Free Hunger Artist Kafka papers, essays, and research papers.
The Kafka Project | by Mauro Nervi
Most of Kafka’s novels are unfinished, perhaps because Kafka could find no way out of a hopeless dead-end, perhaps because Kafka thought they were unworthy of being finished.
Dec 03, 2011 · by Mauro Nervi ..
But it was no congregation the priest was addressing, the words were unambiguous and inescapable, he was calling out: “Joseph K.!”Kafka’s last and longest novel, , was written in the shadow of death, and its snow-covered landscape contains no hint of green.
Prague: “Little Mother with Claws”
One such essay is entitled "Kafka's Obscurity" by Ralph Freedman in which he delves down into the pages of The Metamorphosis and ferrets out the esoteric aspects of Kafka's writing.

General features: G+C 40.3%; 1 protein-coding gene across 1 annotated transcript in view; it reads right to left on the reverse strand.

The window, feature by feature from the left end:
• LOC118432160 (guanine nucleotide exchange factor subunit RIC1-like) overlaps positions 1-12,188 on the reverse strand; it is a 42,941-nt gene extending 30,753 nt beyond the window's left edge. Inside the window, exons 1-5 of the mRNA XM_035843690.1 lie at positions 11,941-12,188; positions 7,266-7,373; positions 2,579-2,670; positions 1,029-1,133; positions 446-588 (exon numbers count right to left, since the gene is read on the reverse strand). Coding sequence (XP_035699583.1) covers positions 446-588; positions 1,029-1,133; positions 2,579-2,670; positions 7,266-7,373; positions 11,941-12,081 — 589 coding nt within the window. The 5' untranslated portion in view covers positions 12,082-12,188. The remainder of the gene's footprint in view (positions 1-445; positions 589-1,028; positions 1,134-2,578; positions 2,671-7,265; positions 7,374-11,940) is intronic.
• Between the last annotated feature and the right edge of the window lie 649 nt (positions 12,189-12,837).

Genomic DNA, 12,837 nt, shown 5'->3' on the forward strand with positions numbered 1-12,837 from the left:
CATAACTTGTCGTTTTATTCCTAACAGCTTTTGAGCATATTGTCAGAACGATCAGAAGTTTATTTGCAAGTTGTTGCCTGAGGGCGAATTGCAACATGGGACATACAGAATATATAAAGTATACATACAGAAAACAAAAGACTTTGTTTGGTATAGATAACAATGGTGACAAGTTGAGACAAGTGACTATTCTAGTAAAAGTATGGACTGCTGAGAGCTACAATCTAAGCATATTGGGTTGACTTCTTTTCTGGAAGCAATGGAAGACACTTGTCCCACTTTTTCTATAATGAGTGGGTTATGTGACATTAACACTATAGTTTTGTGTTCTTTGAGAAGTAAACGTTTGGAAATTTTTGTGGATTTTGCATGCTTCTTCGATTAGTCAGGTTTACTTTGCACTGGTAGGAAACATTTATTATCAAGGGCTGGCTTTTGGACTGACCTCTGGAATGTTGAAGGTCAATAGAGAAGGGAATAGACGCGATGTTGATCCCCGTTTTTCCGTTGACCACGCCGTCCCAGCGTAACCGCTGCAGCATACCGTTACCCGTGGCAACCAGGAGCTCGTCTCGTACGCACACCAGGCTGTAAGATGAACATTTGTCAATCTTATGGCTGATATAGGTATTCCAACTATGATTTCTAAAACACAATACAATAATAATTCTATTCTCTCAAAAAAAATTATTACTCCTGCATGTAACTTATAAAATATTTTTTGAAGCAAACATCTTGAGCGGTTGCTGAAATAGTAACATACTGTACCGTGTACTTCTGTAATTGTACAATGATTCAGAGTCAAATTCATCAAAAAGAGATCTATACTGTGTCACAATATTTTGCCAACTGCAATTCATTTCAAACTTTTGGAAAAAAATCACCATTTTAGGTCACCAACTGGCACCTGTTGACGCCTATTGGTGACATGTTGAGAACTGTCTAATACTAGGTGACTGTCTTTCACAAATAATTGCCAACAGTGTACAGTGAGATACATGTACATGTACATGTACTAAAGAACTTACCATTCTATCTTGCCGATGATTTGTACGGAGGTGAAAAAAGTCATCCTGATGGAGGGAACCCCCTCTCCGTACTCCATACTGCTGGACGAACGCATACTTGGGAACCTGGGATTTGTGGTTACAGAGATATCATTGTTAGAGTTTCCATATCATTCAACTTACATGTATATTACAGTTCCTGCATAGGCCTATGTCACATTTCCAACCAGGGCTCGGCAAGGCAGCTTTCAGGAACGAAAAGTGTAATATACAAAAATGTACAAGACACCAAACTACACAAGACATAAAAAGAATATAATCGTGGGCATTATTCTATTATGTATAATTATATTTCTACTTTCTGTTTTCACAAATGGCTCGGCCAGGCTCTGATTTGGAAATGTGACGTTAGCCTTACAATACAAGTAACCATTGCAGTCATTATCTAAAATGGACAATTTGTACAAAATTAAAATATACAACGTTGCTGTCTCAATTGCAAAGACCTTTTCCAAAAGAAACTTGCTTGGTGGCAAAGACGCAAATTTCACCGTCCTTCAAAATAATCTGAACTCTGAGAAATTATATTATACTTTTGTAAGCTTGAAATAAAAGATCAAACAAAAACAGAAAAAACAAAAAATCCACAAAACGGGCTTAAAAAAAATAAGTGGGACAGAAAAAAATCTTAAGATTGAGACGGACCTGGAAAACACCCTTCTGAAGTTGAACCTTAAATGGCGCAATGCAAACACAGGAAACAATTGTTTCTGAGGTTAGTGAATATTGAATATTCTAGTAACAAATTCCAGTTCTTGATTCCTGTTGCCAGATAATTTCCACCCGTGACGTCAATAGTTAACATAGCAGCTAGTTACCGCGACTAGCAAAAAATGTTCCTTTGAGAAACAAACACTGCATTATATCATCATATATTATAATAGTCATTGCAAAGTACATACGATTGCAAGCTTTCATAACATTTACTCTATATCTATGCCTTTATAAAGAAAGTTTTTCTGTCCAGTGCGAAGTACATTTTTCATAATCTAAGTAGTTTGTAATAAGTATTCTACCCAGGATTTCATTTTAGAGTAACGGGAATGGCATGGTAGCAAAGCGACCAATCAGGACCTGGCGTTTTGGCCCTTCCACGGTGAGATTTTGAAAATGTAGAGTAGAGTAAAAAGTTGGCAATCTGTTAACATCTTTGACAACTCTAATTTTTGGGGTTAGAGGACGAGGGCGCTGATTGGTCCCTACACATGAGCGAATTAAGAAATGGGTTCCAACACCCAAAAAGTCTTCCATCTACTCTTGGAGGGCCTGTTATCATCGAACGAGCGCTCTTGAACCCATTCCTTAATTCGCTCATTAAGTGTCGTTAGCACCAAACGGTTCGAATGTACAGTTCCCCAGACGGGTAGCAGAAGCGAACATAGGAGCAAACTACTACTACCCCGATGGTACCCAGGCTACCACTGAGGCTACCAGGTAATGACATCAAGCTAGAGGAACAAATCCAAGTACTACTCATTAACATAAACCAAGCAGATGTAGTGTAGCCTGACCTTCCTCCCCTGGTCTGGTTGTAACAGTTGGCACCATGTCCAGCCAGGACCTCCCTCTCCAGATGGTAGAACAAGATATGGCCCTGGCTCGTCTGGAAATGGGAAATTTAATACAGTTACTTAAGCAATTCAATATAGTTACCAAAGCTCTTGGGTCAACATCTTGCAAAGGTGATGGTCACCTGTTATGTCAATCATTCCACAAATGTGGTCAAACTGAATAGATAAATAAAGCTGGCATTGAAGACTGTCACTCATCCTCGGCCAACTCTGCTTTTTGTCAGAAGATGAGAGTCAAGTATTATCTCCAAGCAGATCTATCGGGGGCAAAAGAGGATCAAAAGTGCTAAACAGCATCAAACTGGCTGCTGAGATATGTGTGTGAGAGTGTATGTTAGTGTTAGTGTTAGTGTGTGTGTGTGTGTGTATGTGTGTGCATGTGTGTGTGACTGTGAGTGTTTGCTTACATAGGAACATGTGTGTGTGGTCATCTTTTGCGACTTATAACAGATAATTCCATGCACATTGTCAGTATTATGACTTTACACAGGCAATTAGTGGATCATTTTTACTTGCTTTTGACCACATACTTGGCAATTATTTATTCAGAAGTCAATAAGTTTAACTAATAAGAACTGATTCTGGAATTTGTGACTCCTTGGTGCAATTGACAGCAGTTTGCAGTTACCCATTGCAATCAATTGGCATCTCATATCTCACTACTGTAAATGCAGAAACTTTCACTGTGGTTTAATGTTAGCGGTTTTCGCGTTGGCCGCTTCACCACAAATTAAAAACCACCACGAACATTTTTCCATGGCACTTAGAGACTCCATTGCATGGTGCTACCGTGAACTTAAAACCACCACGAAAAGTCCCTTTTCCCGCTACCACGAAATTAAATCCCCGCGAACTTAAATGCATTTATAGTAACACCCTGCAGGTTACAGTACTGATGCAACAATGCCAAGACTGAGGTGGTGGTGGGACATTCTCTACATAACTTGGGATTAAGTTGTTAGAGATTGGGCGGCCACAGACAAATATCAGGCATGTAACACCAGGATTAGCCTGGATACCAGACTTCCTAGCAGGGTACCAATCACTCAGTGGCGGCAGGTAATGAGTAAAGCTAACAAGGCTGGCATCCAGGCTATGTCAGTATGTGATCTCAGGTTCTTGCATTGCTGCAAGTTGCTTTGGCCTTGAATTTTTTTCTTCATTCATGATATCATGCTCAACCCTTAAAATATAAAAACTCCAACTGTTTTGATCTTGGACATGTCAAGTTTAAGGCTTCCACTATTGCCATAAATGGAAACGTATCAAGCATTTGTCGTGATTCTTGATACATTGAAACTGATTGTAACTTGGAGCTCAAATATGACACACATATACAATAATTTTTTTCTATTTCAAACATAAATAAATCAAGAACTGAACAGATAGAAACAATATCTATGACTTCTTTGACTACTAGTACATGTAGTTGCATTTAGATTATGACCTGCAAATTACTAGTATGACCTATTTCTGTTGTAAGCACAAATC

03/12/2011 · by Mauro Nervi ..
The parable begs the question, what to make of Kafka’s Law? The Law is at once within the countryman’s grasp though inaccessible, not to mention completely incomprehensible. For what is the essence of the Law if it is but a continuous cycle of doors and doorkeepers? Since an accurate definition of the Law here is impossible, we must move forward in an abstract manner, and provisionally describe the parable as the presence of lack, or more precisely the presence of the Law as lack. It is around this Law-as-lack that the entire story is centered. What we find in Kafka then, and to put it in more complicated Kantian phrasing, is a certain positivization of a void.
27/08/2010 · If you hate flying, steer clear of Prague
Let us briefly assess the workings of the Law in two of Kafka’s novels, The Trial (1925) and The Castle (1926). Firstly, in The Trial, during the hero Josef K.’s pursuit to make sense of his indictment, he finds himself allowed to momentarily inspect one of the examining magistrates ‘Law books’: